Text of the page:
I grew up on Chicago's West Side in the Big Bill Thompson-Al Capone era, and I always had a lively interest—precocious, my daddy thought, not proudly—in chicanery, the uses and abuses of power, the flashing are of the knife into the underbelly and the dull thump of a body in the alley. As Leo Durocher says (the baseball background does stick doesn't it?), the Boston pols weren't getting a maiden when they got me. That's what I thought! My education was just about to begin, courtesy of—but by no means tuition-free—the Great Commonwealth.
When I came aboard and began to rock the boat the Massachusetts attorney general took such a lively interest in Suffolk Downs' affairs, great and small, that I was never out of court. I beat him every time and I have come out of this with great faith in the judicial system. If virtue and a bright young lawyer are on your side, you will always win.
Virtue is optional.
It wasn't the politicians who did me in finally. The second part of my education took the form of a two-year seminar in big business, conglomerate-style. Everything didn't suddenly turn black, Judge, it slowly turned to ashes. The money poured in like a great green sea and poured right out again. It was like trying to operate a powerful motorboat with a hole ripped in the bottom. Down I went, with the motor roaring and the bow still straining forward.
The first question I was always asked was how horse racing compared to baseball. My answer was that by and large you met a nicer brand of human being in racing. That gave me a chance to do a fast 10 minutes on the fools, scoundrels and mountebanks who operate the Grand Old Game, tip my skimmer, show some teeth and, eyes agleam, dance off. The truth, however, was that the politicians of Massachusetts had become in my middle years what the baseball owners had been in my youth.
The second question was usually about Eddie Gaedel. I carry a midget on my back, you know.
Baseball is regarded as a civic enterprise; racing is a barely tolerated activity. When you're operating a baseball club you find politicians coming around, tails wagging, to get their pictures taken with a ball in one of their hands and a cap en top of one of their heads. (One of my more depressing memories is of Adlai Stevenson in a baseball cap, smiling stoutly.) When you're operating a racetrack you find the politicians still come around but don't want their pictures taken. And they expect you to sign every tab. It's a whole different ball game. You're looked upon as a little bank to shake something out of.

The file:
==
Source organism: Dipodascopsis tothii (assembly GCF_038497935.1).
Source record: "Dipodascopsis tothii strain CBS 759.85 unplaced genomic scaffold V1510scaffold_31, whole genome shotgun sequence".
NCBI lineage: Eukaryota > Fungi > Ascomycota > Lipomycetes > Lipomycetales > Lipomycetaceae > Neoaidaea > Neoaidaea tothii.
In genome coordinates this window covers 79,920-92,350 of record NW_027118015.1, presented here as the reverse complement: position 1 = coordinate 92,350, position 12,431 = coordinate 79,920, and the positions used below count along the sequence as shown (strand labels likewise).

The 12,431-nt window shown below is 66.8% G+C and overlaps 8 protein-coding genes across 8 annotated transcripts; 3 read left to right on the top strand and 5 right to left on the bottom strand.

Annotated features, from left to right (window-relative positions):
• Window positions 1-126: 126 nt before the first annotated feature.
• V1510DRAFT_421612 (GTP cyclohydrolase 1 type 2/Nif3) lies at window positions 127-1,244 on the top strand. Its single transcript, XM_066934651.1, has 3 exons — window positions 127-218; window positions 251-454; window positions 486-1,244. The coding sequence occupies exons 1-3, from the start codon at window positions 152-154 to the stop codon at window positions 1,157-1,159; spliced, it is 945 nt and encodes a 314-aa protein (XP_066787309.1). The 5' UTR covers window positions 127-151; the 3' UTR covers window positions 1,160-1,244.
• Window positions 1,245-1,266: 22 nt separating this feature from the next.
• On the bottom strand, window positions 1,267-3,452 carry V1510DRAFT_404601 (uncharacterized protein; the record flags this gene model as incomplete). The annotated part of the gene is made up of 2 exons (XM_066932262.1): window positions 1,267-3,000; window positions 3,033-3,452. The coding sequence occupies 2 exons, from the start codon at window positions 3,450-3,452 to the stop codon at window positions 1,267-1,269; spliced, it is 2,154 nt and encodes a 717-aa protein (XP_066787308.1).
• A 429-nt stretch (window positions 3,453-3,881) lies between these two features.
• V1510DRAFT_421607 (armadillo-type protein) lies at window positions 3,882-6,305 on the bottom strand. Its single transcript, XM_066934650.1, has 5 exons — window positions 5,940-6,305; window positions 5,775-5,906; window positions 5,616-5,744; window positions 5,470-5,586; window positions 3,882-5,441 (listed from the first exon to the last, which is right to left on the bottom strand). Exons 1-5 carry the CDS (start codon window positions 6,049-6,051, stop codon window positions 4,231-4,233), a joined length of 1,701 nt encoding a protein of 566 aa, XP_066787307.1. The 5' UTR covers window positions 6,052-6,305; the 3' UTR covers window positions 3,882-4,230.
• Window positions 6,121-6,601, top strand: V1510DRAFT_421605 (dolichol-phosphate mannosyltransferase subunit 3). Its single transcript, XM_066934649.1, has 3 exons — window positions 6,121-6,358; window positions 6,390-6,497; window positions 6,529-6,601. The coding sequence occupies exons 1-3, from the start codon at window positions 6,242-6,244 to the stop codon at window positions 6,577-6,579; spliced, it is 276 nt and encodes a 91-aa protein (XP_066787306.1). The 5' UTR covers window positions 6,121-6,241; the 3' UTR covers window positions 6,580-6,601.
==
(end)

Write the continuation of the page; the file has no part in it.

It is impossible to become involved in anything as closely tied to politics as horse racing without getting the distinct impression that politics is the principal industry of Boston. The pols come at you like an infestation of locusts. I wonder if Bostonians are not secretly proud of the system in the perverse way that people are so frequently more proud of their vices than their virtues. It's like hearing on the nightly news that today has been the hottest June 8 ever. It makes it seem that you haven't been sweltering all day to no purpose. As long as you're going to have a corrupt political system, you might as well swelter under the most corrupt.
When a man makes that categorical a statement about such a highly competitive area of human endeavor I suppose he is obligated to put up or shut up. O.K., take tax abatements. The way it works is: 1) you open your mail one morning and find that the City of Boston, through its duly appointed agency, has increased the assessment on your property by some ungodly sum, say half a million dollars, thereby bringing on a corresponding ungodly leap in your tax bill, 2) you file for an abatement based on the old evaluation and 3) they say, "Yeah, you're right, we're wrong," and reduce your taxes back to where they were supposed to be in the first place.
Question: Now why do big boys play games like that?